A Washington state agency wants the public’s help in its effort to rename 18 geographic features in the state that use a derogatory name that refers to Native American women. Spokane Public Radio’s Steve Jackson reports.
The word in question, you have probably heard. And it’s something that has been considered to be derogatory to Native Americans for years.
“I’m not going to say that word, no. It’s not a word I’ll say.”
That’s Sara Palmer, chair of the Washington State Committee on Geographic Names. The word has been commonly used by non-Natives as the word for a Native American woman, but in fact is considered highly offensive. And at the moment, it appears in the names of eighteen geographic features in Washington.
“It is a term that has been used in a very negative way, and in a sexual way sometimes about Indigenous women.”
Palmer’s committee has been charged by the U.S. Department of the Interior to help determine new names for the 18 features, and they want the public to submit some ideas. Palmer says suggestions from Interior tend to miss the mark.
“These proposed replacement names don’t really capture our local history. We end up with names like Columbia, because the Columbia River goes all sorts of places, right? Or Bonneville, or Franklin Delano Roosevelt. And they’re not really names that make sense or preserve our state’s history.”
The committee wants to hear proposals that include traditional place names, Indigenous place names, or names that reflect individual historical women. Palmer says the general public and tribal members are all invited to participate. The deadline for public comment ends on April 25th.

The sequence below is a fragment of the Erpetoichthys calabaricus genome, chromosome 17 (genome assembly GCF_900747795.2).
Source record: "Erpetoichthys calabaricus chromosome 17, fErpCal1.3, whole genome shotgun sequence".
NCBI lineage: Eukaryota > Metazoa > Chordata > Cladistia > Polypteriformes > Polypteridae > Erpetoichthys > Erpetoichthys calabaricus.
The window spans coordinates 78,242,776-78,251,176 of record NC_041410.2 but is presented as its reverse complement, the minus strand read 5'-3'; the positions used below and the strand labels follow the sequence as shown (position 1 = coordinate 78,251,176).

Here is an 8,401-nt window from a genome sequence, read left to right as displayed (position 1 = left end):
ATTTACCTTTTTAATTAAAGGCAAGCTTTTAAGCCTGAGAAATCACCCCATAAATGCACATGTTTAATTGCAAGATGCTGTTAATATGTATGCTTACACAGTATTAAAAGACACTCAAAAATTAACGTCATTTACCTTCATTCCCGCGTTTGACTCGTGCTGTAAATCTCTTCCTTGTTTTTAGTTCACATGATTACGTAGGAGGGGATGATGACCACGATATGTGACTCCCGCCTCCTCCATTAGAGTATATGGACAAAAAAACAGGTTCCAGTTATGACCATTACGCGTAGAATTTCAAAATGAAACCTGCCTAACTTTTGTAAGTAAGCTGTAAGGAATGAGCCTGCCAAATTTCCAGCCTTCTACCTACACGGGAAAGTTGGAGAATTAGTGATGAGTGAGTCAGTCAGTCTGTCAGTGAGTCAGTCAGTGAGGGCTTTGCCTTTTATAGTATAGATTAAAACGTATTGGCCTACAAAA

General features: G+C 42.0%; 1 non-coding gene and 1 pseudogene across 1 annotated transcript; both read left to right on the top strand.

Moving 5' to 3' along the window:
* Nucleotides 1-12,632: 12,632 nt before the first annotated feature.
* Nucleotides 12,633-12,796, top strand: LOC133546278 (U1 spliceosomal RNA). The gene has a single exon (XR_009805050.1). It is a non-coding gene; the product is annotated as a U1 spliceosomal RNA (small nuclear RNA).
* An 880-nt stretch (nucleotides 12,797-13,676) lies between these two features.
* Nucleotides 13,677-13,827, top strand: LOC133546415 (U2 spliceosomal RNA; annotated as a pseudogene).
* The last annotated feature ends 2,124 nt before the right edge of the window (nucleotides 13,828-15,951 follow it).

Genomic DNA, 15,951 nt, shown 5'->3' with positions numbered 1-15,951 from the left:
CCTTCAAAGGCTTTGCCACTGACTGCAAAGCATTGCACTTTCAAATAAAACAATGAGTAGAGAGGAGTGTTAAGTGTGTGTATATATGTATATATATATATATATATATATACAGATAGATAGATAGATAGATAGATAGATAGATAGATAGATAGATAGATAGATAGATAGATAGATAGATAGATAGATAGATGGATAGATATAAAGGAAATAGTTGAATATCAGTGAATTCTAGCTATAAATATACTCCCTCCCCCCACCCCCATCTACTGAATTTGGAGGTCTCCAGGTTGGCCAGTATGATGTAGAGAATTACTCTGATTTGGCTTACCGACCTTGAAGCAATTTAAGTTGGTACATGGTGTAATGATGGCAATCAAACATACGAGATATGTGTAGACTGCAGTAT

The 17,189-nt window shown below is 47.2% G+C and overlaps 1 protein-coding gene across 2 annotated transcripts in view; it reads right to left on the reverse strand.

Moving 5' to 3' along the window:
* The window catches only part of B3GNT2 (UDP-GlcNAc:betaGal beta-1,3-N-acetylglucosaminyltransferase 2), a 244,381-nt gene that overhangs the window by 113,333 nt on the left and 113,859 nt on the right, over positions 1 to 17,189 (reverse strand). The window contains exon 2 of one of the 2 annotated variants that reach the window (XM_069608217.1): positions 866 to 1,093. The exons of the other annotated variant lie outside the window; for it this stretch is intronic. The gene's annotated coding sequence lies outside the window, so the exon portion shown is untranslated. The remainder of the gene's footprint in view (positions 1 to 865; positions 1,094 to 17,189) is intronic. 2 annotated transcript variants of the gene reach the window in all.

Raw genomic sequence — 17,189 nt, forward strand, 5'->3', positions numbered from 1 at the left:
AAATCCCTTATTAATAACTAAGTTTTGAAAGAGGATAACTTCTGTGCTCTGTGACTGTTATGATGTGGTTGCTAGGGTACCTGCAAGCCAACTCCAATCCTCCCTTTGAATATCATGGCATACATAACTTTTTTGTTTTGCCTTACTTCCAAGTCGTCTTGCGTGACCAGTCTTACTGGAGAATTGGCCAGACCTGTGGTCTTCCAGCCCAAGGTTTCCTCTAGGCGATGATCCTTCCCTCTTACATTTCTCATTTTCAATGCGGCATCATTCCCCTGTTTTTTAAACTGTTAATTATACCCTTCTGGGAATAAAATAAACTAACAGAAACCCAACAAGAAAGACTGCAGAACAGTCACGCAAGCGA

The city council in Klamath Falls, OR recently voted to rename a park, dropping the name of a frontiersman and government agent known for committing atrocities against Native Americans. Councilors unanimously voted to rename Kit Carson Park to Eulalona Park, the Associated Press reports. The park’s new name is after a Native village, which was near the site before the creation of the city.
The city started the name change process last year and solicited names online.
The survey for a new name received nearly 400 responses.
As Dan Karpenchuk reports, this time it will be in northern Manitoba.
The Pimicikamak Cree Nations has announced plans to search the site of the former St. Joseph’s Residential School. It was operated near Cross Lake by the Roman Catholic Church in northern Manitoba, between 1912 and 1969. The chief of the Pimicikamak Nations is David Monia. He says the reserve has identified the names of 85 children who died at the school. However, he adds that surviving records are incomplete.
“Many of them are listed as boy, as girl, 40% of them have first names only. Where did these kids come from?”
Investigators say they will use ground penetrating radar to search the site, which is now a neighborhood with homes.
“You know they don’t describe it as a school. More like assimilation camps, torture camps, or death camps and really that’s an international crime.”
No start date for the search has yet been determined. It was just over a week ago that the Pope apologized at the Vatican to a Canadian Indigenous delegation, for the role of the Catholic Church in the abuses at Canada’s residential schools. Thousands of Native children were abused at the schools, many died.
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